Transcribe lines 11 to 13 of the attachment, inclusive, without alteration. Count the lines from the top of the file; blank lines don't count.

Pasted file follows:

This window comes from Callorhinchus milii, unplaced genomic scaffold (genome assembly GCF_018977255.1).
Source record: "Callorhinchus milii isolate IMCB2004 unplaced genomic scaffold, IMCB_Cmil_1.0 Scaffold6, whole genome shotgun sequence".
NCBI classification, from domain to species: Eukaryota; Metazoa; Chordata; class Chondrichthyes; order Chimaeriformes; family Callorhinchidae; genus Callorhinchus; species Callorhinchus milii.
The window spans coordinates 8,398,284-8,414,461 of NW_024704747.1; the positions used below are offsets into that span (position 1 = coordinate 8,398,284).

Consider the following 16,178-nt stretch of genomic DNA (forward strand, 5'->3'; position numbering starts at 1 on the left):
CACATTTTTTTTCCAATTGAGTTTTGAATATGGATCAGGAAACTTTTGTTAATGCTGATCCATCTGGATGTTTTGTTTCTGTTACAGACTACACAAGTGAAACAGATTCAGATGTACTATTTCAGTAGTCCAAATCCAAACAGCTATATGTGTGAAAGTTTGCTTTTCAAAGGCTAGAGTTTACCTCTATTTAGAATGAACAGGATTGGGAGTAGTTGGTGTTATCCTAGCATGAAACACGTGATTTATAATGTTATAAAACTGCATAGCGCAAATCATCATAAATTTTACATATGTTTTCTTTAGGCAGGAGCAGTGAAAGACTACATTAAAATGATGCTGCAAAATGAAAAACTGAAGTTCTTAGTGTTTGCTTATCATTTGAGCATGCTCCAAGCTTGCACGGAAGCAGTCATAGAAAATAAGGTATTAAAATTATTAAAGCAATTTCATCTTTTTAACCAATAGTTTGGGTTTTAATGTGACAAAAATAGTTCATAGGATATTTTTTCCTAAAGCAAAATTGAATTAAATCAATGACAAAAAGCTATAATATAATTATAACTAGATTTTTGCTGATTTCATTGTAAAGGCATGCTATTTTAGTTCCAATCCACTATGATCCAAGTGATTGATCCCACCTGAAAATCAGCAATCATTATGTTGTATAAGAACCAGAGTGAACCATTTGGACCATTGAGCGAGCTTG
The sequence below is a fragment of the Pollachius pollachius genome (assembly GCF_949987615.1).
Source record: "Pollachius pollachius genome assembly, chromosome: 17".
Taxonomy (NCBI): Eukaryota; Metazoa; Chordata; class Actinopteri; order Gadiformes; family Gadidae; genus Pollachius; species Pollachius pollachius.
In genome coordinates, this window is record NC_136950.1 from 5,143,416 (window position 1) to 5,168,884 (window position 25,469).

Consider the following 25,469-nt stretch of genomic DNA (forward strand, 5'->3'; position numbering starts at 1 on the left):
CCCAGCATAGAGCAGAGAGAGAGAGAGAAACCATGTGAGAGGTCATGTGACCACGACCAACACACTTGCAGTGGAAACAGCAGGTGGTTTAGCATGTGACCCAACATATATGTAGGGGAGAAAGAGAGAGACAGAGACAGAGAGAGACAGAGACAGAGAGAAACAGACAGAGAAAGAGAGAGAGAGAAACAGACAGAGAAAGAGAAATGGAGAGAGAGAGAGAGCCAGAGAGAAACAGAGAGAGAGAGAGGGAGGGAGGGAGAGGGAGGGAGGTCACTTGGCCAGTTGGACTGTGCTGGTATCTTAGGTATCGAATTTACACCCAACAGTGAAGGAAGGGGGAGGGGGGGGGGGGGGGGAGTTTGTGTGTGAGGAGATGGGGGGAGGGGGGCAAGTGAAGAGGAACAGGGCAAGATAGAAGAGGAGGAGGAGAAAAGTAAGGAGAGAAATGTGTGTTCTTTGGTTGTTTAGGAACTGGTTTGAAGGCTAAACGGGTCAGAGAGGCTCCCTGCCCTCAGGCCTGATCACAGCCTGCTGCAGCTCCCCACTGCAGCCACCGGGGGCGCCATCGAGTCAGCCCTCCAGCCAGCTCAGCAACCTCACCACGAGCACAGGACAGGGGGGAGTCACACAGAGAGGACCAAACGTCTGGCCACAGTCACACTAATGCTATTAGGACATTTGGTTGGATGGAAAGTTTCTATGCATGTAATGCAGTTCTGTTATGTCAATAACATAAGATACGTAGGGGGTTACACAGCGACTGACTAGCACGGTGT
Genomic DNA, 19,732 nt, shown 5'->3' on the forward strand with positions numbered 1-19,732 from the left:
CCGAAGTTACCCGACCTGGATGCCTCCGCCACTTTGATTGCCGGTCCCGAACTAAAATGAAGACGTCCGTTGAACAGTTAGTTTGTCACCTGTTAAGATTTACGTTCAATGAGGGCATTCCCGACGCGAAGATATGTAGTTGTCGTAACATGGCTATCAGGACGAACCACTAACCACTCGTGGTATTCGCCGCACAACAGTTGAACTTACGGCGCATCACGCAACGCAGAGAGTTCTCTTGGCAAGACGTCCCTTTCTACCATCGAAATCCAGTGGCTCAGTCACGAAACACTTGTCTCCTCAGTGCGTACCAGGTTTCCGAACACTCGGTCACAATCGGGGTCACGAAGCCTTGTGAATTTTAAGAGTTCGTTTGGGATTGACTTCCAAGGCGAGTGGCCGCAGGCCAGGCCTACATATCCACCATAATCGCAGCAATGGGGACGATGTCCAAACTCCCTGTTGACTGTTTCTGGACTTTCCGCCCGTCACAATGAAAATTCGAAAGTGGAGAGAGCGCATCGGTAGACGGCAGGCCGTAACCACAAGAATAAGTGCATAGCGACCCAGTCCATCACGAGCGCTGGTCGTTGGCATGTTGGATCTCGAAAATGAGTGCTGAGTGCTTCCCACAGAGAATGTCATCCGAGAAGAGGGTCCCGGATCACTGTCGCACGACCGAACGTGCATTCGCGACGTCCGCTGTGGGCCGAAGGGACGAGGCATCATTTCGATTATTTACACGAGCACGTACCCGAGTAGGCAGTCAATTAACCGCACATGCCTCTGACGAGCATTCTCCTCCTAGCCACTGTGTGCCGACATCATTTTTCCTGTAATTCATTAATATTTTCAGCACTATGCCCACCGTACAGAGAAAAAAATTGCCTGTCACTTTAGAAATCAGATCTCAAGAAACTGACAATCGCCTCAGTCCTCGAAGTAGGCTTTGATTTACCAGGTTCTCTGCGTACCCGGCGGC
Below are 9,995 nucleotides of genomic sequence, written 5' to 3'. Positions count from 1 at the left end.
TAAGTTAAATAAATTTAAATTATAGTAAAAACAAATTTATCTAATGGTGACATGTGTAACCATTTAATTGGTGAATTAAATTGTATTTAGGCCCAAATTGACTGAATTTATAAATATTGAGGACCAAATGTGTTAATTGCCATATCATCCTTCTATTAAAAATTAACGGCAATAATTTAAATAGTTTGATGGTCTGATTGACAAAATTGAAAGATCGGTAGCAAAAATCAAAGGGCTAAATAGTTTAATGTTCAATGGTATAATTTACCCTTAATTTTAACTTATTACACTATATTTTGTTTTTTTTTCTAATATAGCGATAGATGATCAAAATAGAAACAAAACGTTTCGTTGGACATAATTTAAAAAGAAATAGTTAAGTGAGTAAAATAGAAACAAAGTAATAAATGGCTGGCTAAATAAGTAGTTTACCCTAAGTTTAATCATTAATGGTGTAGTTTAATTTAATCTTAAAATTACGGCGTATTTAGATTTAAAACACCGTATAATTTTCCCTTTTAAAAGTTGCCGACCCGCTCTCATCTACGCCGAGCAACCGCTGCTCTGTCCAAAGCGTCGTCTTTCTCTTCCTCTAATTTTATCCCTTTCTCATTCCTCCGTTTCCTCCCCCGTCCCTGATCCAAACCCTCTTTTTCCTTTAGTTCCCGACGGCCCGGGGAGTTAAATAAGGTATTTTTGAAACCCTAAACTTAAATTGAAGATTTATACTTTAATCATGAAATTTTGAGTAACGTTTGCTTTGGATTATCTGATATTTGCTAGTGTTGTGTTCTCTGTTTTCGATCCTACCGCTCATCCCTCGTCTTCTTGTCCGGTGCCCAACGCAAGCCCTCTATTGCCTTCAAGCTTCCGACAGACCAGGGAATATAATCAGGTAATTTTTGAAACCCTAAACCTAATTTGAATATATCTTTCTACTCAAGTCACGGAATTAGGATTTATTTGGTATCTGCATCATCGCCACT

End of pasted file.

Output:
Consider the following 25,469-nt stretch of genomic DNA (forward strand, 5'->3'; position numbering starts at 1 on the left):
CCCAGCATAGAGCAGAGAGAGAGAGAGAAACCATGTGAGAGGTCATGTGACCACGACCAACACACTTGCAGTGGAAACAGCAGGTGGTTTAGCATGTGACCCAACATATATGTAGGGGAGAAAGAGAGAGACAGAGACAGAGAGAGACAGAGACAGAGAGAAACAGACAGAGAAAGAGAGAGAGAGAAACAGACAGAGAAAGAGAAATGGAGAGAGAGAGAGAGCCAGAGAGAAACAGAGAGAGAGAGAGGGAGGGAGGGAGAGGGAGGGAGGTCACTTGGCCAGTTGGACTGTGCTGGTATCTTAGGTATCGAATTTACACCCAACAGTGAAGGAAGGGGGAGGGGGGGGGGGGGGGGAGTTTGTGTGTGAGGAGATGGGGGGAGGGGGGCAAGTGAAGAGGAACAGGGCAAGATAGAAGAGGAGGAGGAGAAAAGTAAGGAGAGAAATGTGTGTTCTTTGGTTGTTTAGGAACTGGTTTGAAGGCTAAACGGGTCAGAGAGGCTCCCTGCCCTCAGGCCTGATCACAGCCTGCTGCAGCTCCCCACTGCAGCCACCGGGGGCGCCATCGAGTCAGCCCTCCAGCCAGCTCAGCAACCTCACCACGAGCACAGGACAGGGGGGAGTCACACAGAGAGGACCAAACGTCTGGCCACAGTCACACTAATGCTATTAGGACATTTGGTTGGATGGAAAGTTTCTATGCATGTAATGCAGTTCTGTTATGTCAATAACATAAGATACGTAGGGGGTTACACAGCGACTGACTAGCACGGTGT
Genomic DNA, 19,732 nt, shown 5'->3' on the forward strand with positions numbered 1-19,732 from the left: